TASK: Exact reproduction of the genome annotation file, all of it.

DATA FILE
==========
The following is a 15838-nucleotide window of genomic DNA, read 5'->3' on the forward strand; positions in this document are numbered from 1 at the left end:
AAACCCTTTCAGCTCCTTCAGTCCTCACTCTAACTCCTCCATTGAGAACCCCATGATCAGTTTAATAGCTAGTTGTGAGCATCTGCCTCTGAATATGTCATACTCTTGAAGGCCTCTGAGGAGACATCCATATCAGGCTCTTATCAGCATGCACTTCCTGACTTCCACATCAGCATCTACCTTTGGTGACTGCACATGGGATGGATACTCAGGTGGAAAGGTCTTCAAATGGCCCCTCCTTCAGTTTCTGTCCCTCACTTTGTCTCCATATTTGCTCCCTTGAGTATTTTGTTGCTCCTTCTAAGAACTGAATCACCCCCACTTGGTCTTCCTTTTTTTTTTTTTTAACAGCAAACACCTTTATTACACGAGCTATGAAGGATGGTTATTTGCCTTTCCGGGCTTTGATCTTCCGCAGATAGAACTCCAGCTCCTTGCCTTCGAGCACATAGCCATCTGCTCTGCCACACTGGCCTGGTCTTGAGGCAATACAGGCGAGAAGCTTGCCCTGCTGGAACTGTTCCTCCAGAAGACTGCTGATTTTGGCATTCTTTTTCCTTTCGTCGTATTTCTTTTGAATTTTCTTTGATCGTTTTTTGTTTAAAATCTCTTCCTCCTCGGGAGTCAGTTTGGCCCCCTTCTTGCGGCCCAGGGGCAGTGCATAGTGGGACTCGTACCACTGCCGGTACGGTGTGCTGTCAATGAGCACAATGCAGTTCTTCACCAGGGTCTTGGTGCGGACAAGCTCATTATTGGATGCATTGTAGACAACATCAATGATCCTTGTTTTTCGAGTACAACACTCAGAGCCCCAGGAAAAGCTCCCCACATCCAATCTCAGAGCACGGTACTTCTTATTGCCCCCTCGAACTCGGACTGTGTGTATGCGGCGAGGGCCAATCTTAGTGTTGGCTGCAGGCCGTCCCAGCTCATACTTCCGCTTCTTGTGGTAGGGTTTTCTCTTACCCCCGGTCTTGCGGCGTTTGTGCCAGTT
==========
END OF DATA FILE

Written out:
The following is a 15838-nucleotide window of genomic DNA, read 5'->3' on the forward strand; positions in this document are numbered from 1 at the left end:
AAACCCTTTCAGCTCCTTCAGTCCTCACTCTAACTCCTCCATTGAGAACCCCATGATCAGTTTAATAGCTAGTTGTGAGCATCTGCCTCTGAATATGTCATACTCTTGAAGGCCTCTGAGGAGACATCCATATCAGGCTCTTATCAGCATGCACTTCCTGACTTCCACATCAGCATCTACCTTTGGTGACTGCACATGGGATGGATACTCAGGTGGAAAGGTCTTCAAATGGCCCCTCCTTCAGTTTCTGTCCCTCACTTTGTCTCCATATTTGCTCCCTTGAGTATTTTGTTGCTCCTTCTAAGAACTGAATCACCCCCACTTGGTCTTCCTTTTTTTTTTTTTTAACAGCAAACACCTTTATTACACGAGCTATGAAGGATGGTTATTTGCCTTTCCGGGCTTTGATCTTCCGCAGATAGAACTCCAGCTCCTTGCCTTCGAGCACATAGCCATCTGCTCTGCCACACTGGCCTGGTCTTGAGGCAATACAGGCGAGAAGCTTGCCCTGCTGGAACTGTTCCTCCAGAAGACTGCTGATTTTGGCATTCTTTTTCCTTTCGTCGTATTTCTTTTGAATTTTCTTTGATCGTTTTTTGTTTAAAATCTCTTCCTCCTCGGGAGTCAGTTTGGCCCCCTTCTTGCGGCCCAGGGGCAGTGCATAGTGGGACTCGTACCACTGCCGGTACGGTGTGCTGTCAATGAGCACAATGCAGTTCTTCACCAGGGTCTTGGTGCGGACAAGCTCATTATTGGATGCATTGTAGACAACATCAATGATCCTTGTTTTTCGAGTACAACACTCAGAGCCCCAGGAAAAGCTCCCCACATCCAATCTCAGAGCACGGTACTTCTTATTGCCCCCTCGAACTCGGACTGTGTGTATGCGGCGAGGGCCAATCTTAGTGTTGGCTGCAGGCCGTCCCAGCTCATACTTCCGCTTCTTGTGGTAGGGTTTTCTCTTACCCCCGGTCTTGCGGCGTTTGTGCCAGTT